I didn’t get very far with The House on Hoarder Hill last week, so I’m going to finish it this week. On audio, I’m listening to The Secret Garden which was one I loved as a child.
I have finished three audio-books and three physical books this week. I absolutely loved Back Home (thanks to Rachael at Bellis Does Books for the recommendation) which follows Rusty’s journey into settling back into life in England after being evacuated to America during the Second World War. She is an incredibly sympathetic character and has to go through a lot, but I love how she stands up for herself, and the relationship which she develops with her mother as they re-connect. It was fascinating to see how the War changed women’s perspectives on their roles. I also finished The Jumbies which I am reading for an online Book Club. I was meant to leave some for the final week, but I couldn’t resist finishing at the weekend. I’ve never read a book with Caribbean folklore, and I absolutely loved it. I really enjoyed the friendship between the children, the depiction of the jumbies is just the right amount of scary, and Corinne, the main protagonist, is brilliant. I loved the earth-magic, and will definitely be looking to pick up the next book in the trilogy. I have also read (and reviewed) 44 Tiny Secrets which is a very cute lower middle-grade about 44 pygmy mice who help Betsy improve her piano-playing in order to impress her parents. She learns great lessons around the importance of honesty and being true to yourself. I’ve also read Agent Zaiba Investigates: The Poison Plot (review posted tomorrow). I also listened to New Kid which is graphic novel. I really enjoyed this book which challenges stereotypes and explores friendship. Jordan, who enjoys art, moves to a new private school where there is not much diversity. The story follows his attempts at settling in and finding new friends at this prestigious school whilst being true to himself. I think this story addressed racism really well and called out examples such as a teacher continually referring to a black boy by another black boy’s name and assumptions made due to race. Finally, I listened to the audio-book of A Boy Called Bat which I really enjoyed. It is about a young autistic boy who wants to keep the baby skunk which his veterinarian mother brings home. It gives a wonderful insight into Bat’s life for younger middle-grade readers, and has the most wonderfully heart-warming ending. I’m going to get the book for my class.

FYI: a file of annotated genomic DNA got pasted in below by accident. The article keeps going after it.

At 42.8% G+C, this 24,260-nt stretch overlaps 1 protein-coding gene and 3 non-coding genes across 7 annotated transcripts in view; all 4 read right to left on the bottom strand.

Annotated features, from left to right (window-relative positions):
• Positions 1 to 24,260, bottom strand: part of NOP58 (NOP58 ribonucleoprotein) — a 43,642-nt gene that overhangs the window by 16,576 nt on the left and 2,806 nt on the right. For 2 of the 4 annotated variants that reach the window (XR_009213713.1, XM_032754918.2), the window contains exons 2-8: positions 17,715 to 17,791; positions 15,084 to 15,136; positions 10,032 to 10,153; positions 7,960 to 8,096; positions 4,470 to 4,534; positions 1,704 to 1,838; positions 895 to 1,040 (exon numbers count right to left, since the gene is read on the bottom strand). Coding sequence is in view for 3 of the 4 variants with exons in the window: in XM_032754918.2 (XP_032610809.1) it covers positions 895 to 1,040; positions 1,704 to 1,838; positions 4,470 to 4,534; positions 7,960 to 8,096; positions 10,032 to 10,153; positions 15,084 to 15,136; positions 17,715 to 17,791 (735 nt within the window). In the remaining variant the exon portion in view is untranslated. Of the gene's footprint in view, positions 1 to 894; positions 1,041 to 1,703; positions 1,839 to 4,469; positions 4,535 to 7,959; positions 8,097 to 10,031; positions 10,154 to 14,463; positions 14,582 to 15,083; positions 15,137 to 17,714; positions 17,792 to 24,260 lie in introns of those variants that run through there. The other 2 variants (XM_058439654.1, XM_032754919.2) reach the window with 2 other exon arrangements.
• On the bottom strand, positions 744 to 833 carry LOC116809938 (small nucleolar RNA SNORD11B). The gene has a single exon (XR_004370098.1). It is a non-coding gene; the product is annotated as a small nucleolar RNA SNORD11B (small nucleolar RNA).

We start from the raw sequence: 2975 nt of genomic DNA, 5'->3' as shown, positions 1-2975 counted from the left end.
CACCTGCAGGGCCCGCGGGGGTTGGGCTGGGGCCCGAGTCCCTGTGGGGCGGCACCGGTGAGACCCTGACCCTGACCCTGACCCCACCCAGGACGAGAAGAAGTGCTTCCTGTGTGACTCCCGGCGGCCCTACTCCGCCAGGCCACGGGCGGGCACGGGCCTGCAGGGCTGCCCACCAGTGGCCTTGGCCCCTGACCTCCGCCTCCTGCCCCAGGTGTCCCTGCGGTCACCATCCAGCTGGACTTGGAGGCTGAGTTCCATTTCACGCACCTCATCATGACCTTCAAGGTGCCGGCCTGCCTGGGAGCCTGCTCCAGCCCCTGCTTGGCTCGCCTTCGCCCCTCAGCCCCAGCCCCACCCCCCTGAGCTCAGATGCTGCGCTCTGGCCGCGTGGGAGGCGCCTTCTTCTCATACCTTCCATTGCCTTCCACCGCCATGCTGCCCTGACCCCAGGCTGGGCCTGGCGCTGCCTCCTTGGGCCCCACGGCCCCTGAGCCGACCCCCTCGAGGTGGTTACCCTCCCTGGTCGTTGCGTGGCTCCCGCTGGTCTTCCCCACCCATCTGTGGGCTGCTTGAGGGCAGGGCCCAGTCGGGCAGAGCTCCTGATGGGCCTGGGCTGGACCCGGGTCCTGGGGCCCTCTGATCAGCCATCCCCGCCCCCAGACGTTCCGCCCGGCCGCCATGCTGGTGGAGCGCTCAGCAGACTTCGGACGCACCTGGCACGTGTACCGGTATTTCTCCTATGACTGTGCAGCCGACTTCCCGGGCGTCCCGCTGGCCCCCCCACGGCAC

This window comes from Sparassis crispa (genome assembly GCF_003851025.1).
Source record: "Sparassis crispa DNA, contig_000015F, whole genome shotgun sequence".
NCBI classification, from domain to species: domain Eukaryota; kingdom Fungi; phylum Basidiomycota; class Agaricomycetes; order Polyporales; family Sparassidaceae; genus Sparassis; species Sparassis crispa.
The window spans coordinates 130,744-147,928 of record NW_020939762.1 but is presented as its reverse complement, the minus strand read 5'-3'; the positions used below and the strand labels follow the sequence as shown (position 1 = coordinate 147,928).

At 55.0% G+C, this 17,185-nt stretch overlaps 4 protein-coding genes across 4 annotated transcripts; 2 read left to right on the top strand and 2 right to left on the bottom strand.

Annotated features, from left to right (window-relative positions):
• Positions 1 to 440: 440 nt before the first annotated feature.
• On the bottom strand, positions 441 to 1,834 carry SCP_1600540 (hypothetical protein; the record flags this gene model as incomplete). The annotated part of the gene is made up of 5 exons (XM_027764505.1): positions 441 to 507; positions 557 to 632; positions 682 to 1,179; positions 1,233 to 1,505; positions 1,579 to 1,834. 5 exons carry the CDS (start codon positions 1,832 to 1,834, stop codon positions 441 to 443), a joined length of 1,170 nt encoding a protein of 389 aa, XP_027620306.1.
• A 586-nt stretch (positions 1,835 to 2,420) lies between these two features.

I’m now on summer holiday, and I’m SO looking forward to sinking into these two over the next week – can’t wait!